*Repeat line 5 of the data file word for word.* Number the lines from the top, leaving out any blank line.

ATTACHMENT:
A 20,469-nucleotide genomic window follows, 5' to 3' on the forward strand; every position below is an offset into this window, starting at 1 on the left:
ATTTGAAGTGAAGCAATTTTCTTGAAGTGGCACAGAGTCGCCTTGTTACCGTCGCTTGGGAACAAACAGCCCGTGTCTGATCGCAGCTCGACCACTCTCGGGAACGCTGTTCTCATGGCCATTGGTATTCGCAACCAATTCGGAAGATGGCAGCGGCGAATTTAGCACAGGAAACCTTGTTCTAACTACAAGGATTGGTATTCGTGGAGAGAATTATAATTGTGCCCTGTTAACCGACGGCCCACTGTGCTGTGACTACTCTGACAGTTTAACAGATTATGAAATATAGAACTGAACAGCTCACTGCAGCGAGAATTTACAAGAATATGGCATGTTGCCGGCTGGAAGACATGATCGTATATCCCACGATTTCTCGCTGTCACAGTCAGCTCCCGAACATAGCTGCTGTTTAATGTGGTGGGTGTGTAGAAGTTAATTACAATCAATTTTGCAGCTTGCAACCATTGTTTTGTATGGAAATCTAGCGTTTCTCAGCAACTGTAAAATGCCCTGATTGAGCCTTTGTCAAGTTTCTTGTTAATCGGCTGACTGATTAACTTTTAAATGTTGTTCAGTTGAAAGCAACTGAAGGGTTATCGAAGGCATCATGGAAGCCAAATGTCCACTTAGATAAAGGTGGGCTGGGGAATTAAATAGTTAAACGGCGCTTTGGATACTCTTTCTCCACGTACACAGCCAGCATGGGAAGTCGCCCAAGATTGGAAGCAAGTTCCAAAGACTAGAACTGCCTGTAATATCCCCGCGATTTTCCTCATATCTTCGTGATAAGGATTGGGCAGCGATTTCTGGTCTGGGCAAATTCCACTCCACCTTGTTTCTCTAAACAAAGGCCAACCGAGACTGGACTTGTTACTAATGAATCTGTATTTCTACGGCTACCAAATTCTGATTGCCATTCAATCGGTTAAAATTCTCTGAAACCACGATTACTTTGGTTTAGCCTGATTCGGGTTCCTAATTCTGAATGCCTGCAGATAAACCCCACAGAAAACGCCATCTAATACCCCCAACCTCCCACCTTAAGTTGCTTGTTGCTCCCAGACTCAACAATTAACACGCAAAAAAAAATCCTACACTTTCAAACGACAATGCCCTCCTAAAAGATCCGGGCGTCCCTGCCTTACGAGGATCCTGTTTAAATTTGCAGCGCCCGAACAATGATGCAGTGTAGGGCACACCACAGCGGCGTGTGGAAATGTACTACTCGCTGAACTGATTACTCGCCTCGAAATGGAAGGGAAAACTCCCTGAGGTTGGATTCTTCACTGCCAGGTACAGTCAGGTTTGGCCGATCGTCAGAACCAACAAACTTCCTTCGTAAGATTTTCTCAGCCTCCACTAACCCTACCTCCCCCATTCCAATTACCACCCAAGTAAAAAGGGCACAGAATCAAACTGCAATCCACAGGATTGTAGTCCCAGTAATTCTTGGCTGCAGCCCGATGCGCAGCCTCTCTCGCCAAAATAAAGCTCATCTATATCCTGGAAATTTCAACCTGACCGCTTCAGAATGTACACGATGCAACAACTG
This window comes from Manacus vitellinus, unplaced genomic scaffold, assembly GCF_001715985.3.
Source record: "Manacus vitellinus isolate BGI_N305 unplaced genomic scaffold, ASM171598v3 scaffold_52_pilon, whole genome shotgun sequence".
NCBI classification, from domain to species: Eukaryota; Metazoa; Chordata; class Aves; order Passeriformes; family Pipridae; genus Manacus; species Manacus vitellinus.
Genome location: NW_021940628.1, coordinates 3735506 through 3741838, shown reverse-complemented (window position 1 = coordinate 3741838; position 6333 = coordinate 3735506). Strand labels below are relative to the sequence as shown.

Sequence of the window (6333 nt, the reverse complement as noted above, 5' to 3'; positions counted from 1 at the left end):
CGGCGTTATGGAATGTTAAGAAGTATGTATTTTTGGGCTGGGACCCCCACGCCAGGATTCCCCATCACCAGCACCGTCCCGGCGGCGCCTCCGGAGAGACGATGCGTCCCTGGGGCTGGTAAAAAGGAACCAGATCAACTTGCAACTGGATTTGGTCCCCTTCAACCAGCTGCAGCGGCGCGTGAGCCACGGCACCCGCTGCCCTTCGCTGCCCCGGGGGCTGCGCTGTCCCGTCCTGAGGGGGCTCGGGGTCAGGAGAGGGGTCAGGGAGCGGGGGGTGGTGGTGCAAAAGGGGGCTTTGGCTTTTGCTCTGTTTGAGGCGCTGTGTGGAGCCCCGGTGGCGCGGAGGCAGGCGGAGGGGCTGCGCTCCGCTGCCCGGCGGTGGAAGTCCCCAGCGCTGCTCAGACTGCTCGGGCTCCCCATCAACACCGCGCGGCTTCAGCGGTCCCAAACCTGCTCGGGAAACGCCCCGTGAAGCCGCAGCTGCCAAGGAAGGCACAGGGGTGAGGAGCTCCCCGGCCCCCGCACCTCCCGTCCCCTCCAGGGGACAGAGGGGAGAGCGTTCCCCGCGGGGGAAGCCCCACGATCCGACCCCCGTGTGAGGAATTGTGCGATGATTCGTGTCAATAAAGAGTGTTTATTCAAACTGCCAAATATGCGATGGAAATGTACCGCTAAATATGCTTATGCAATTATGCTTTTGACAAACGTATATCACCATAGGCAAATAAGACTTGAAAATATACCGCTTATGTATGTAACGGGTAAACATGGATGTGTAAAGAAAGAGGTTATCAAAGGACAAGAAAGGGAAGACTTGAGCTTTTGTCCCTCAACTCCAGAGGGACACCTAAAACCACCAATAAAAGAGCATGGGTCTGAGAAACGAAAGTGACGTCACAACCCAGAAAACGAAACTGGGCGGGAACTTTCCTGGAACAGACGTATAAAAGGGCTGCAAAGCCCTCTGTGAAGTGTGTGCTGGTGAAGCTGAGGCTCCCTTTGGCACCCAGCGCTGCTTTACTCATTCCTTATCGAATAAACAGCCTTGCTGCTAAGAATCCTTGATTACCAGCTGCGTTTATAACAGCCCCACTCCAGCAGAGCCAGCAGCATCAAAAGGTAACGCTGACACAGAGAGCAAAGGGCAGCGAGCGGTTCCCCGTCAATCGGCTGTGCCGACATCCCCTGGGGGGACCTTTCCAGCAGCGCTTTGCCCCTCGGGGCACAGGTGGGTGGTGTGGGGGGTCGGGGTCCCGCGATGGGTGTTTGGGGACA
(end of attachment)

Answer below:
NCBI classification, from domain to species: Eukaryota; Metazoa; Chordata; class Aves; order Passeriformes; family Pipridae; genus Manacus; species Manacus vitellinus.